‘In the early 1990s a clinical psychologist from London’s Maudsley Hospital began working in the Ukraine with clinicians treating children who had survived the Chernobyl nuclear disaster. Drawing on his experience of treating children who had survived conflict and catastrophe in other parts of the world, he conceptualised their symptoms and therapy in terms of the DSM’s category of Post-Traumatic Stress Disorder. To his surprise, the Soviet-trained psychiatrists working in Kiev insisted instead on ‘neurasthenia’, resulting in some difficulties in conceptual and linguistic translation across the two clinical cultures. Neurasthenia was a ‘civilizational disorder’ coined by American neurologist George Beer in the 1870s. The diagnostic category fell out of use in British psychiatry in the early years of the 20th century. Indeed, most historians of medicine see neurasthenia as having disappeared from mainstream clinical practise in the west by the 1930s at the latest, due to the vagueness of its boundaries and the rise of depression and anxiety, and later PTSD, as alternative and more specific diagnoses. This narrative omits the fact that neurasthenia remained resilient in the socialist countries of Eastern Europe and the Soviet Union, as well as China and also France, long after the end of WWII. Indeed, it was even given official credence as a rehabilitated diagnostic category in the WHO’s International Classification of Diseases in 1967. This paper will reconstruct the meanings of neurasthenia in these later 20th century contexts, why clinicians lobbied for its recognition, and will argue that these events were linked to the intellectual development of psychiatry in the socialist world during the Cold War.’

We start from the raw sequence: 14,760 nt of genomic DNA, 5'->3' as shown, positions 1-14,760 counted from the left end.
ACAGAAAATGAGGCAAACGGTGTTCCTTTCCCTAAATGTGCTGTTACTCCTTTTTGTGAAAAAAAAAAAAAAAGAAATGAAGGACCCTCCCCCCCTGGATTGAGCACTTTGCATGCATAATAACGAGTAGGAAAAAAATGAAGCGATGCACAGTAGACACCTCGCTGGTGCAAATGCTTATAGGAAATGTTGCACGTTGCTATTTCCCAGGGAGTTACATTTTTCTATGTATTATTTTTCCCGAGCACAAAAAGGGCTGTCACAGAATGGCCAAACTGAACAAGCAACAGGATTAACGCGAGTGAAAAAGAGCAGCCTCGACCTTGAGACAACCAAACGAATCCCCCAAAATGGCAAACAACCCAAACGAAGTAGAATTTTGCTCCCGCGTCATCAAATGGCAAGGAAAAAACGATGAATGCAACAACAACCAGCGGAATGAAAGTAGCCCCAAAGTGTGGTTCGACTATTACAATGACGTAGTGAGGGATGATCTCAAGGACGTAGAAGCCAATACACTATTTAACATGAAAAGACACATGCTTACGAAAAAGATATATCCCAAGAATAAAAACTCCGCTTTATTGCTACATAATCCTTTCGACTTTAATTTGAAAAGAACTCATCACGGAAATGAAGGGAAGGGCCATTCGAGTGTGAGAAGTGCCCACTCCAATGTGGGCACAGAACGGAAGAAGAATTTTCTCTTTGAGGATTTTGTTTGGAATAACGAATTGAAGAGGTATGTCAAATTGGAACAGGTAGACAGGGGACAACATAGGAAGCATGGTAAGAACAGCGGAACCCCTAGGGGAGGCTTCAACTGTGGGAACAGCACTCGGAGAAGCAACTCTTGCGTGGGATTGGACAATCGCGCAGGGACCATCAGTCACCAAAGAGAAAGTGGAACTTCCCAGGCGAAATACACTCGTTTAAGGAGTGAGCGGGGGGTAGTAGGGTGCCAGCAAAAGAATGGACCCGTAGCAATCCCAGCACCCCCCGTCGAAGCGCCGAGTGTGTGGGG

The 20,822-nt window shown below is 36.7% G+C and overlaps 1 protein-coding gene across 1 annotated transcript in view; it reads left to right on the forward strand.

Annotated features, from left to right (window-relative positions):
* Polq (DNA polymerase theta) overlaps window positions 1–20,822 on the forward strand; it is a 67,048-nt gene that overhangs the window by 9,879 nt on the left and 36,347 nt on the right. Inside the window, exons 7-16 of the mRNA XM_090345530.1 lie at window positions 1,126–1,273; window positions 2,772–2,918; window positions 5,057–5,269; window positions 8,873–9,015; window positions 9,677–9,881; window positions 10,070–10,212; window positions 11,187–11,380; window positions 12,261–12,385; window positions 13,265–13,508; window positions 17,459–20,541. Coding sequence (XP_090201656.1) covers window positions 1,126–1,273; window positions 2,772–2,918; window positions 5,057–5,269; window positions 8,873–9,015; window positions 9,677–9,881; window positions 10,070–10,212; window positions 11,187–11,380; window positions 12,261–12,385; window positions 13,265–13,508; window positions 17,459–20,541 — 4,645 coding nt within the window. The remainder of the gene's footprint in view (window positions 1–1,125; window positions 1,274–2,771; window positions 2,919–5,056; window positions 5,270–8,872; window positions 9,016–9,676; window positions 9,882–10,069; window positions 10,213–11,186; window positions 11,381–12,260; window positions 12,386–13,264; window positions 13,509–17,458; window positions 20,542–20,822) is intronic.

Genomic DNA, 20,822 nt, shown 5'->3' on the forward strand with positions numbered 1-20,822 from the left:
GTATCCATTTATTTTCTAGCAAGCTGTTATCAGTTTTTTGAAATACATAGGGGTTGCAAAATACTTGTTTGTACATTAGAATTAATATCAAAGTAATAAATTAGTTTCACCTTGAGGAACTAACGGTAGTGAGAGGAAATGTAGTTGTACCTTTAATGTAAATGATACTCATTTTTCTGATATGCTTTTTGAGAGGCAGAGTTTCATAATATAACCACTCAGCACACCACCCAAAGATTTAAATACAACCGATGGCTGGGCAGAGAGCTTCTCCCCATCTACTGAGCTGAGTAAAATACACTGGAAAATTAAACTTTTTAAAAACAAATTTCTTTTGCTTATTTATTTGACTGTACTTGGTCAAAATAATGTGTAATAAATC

Contact and Registration
The seminar series is open to all. Please email Klara Schwalbe to register for this seminar, specifying if you would like to attend in person or via Zoom at firstname.lastname@example.org
About This Series:
This research seminar is hosted by the Bordeaux-Berlin Working Group on Translating Validity in Psychiatric Research and brings together historians, philosophers, psychiatrists and biomedical researchers.
This seminar will take place in a hybrid format in the MPIWG MAIN Conference Room and online via Zoom. The number of physical attendants for this seminar is limited to 10 and these places are primarily for internal members at the Institute, so please register early and we apologise to those we cannot accommodate. External guests must have proof of either vaccination, recovery from Covid or a negative test result to attend in person.